Saturday, February 9, 2013


The alert reader may have divined that I’m more than a little prideful to be off to the side of the mainstream. To reveal that I had a habit of watching Seinfeld re-runs and the occasional football game takes on the tone of a confession. And so here comes another one:

I’m hooked on Downton Abby.*

It took three or four shows to jump in and feel connected, but by Sunday’s show after the heart-wrenching Super Bowl, I was a believer. So much so that I went to our local Le Video store and got Season One to begin the long trek to catch up. Five shows into that and the addiction has taken root in the bloodstream. If there was only one copy of the next show at the video store, I’m sure I would commit physical violence against the person who tried to get it before me.

Like Seinfeld or a Dickens novel, the first step is to recognize the characters and get a feel for who they are and what they’re about and how they react. You have to love or hate them enough to wonder what their next move is, make little predictions and either have the satisfaction of proving correct or the surprise of watching them grow or fall from grace. (It’s not unlike the scientist making an hypothesis or a music listener imagining the next phrase of the music.) Howard Gardner might call such shows schools for developing  the interpersonal intelligence.

Then you get drawn into the threads of the plot and as I wrote back in the The Three Pillars of Literacy, we story-brained humans thrive on this kind of food. We live vicariously in an ongoing story similar to our own, but three notches higher on the drama end and easier to stomach because we’re a few steps removed. TV has always had this with the daytime soap operas which we loved to make fun of, but from The Sopranos to The Wire to Madmen to Downton Abby, it’s all the new, upgraded Days of Our Lives and General Hospital.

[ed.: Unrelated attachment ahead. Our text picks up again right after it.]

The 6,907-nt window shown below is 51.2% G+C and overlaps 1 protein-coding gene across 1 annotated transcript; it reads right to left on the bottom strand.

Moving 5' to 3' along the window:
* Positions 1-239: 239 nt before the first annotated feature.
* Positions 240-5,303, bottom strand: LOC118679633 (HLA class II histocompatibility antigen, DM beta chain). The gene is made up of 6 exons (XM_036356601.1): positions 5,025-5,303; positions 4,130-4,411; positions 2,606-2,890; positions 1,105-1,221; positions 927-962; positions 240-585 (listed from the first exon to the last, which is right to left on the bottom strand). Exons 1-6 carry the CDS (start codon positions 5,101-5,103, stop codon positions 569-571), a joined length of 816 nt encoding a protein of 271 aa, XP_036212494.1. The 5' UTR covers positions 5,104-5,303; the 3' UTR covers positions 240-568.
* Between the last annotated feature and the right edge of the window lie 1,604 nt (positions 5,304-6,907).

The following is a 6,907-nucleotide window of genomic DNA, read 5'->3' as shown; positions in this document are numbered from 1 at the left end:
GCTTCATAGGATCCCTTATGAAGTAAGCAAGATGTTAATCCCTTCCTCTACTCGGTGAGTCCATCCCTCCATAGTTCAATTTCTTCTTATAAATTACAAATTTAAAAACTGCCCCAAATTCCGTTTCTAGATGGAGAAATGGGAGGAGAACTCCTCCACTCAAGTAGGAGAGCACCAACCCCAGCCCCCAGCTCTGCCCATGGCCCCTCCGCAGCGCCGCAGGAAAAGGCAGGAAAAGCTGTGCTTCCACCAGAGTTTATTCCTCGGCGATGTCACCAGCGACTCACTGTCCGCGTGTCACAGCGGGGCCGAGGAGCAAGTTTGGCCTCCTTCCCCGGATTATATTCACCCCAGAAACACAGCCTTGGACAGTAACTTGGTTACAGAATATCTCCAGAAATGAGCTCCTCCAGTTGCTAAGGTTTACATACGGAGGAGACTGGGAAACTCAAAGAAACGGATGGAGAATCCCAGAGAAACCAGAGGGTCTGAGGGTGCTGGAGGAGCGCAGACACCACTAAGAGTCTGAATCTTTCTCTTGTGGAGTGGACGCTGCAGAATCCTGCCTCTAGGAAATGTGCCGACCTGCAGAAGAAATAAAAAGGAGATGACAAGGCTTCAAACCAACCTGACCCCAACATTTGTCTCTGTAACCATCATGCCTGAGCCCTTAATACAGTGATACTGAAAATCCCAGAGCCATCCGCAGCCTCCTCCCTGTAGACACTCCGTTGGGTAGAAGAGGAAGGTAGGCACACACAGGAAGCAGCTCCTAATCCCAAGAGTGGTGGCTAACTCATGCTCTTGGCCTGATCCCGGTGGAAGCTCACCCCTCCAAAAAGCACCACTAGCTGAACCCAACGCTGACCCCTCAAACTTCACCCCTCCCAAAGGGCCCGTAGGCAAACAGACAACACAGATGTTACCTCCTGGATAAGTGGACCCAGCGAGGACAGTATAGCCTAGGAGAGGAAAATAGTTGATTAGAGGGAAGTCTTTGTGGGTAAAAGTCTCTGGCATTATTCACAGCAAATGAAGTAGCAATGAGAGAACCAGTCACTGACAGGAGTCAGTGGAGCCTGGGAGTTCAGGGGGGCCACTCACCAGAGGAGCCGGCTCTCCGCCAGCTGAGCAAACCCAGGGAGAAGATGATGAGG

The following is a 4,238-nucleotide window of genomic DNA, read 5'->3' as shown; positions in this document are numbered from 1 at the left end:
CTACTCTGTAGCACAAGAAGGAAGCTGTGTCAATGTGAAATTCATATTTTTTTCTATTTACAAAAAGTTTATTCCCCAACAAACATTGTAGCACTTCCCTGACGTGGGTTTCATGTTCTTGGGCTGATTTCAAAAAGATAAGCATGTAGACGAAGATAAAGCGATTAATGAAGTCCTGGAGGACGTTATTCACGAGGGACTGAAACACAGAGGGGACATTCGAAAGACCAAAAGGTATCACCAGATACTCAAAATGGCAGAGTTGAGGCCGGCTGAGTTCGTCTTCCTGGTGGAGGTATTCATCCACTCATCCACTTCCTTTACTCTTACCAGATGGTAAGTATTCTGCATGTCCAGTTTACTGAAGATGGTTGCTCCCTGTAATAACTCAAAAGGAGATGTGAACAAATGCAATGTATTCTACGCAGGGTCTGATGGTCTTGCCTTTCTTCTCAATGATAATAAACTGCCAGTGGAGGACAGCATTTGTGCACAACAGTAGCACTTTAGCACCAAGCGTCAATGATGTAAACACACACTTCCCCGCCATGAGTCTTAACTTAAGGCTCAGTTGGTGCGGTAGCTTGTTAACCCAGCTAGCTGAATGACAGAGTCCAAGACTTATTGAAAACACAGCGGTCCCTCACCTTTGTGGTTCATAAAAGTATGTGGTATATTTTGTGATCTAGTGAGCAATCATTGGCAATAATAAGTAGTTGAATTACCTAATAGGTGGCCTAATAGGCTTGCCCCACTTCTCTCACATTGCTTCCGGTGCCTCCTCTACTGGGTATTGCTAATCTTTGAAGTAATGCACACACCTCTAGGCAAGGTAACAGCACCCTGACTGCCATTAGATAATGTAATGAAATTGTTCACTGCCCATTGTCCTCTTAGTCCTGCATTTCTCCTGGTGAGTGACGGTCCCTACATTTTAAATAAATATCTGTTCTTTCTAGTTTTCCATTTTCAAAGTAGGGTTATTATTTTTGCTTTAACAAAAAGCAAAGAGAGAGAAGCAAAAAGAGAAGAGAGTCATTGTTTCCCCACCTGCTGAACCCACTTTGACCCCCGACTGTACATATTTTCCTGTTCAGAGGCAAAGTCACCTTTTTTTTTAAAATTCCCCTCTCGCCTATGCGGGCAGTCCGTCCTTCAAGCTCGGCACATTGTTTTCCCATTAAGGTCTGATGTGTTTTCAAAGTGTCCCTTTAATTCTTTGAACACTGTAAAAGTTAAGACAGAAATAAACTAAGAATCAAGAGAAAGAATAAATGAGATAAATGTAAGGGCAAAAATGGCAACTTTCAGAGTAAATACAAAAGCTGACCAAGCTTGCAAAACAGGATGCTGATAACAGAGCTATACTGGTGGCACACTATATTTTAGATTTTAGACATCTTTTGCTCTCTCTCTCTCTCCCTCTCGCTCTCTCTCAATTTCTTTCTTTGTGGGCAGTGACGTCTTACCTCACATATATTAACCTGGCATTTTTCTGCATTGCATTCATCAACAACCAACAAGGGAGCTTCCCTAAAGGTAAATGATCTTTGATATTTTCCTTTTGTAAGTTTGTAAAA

And then there’s the beautiful hatreds and rivalries between the characters and no matter if you’re upstairs, downstairs or out in the garden. Our fantasies of “transparent" communication and New Age togetherness would make for some poor drama. Who wants to show five seasons of people hugging each other, working out their issues with good honest talk straight from the heart in every encounter, relinquishing their positions of power to be more inclusive and fair? One of my first shocks going to Mt. Baldy Zen Center was discovering how the book image of a peaceful community was pretty far from the actual gathering of bizarre characters. Even the Roshi at a celebration talked about how when they began, this officer wouldn’t talk to that one, that one abused the other and how if people in a place devoted to nurturing peace in the heart couldn’t get along, what hope was there for the world?

But the biggest lesson this naïve seeker has learned is that such hope begins with the recognition that alongside the moments of deep communion, hard-earned love, humor, shared joy and quiet connections, human relations are all about power, betrayal, disappointment, rivalry, barbed verbal assaults and occasionally outbursts (more honest!) of physical ones. In every place, in every time, amongst any group of people thrown together in work, travel, neighborhood, what-have-you. It’s all Peyton Place and Downton Abby. No exemptions.

And then what’s fascinating are all the styles of personal warfare. There’s the gender-based approaches—Bates collars Thomas against the wall and tells him he’ll smash his face in if he doesn’t stop this crap, while the Dowager and Mrs. Crawley throw their little verbal darts laden with secret poisons. Mary and Edith forgot to read the book Siblings Without Rivalry and go after the same man as a little game of one-upwomanship. Mrs. Patmore uses Daisy as her whipping girl, while Sibyl is a living California bumper sticker performing random acts of kindness.

And then the secrets that we all carry about, that ride on our shoulder as we put on the front of being normal human beings. Mary’s bizarre encounter with the Turk, Bates' secret story that throws up a wall between him and Anna (back in Season One here) and most delightful of all, Carson, the Guru of the stiff upper lip, and his secret shame that he once sang and danced on the vaudeville stage. Horrors!

If you don’t know these people, these words don’t mean as much. But perhaps they’re enticing you to join the club and that’s another pleasure of this practice— now it is a shared story that peppers the lunchtime conversations at school of those “in the know” and creates a common point of reference. I imagine new words may creep into the vernacular— “Stop O’Briening that person!” “That was so Thomas!”

Off to the video store for the next show. And don’t even think about getting there before me!

* For those in the dark, this is a BBC series about some upper-class Brits and their downstairs servants set at a country estate in the early 1990’s. 

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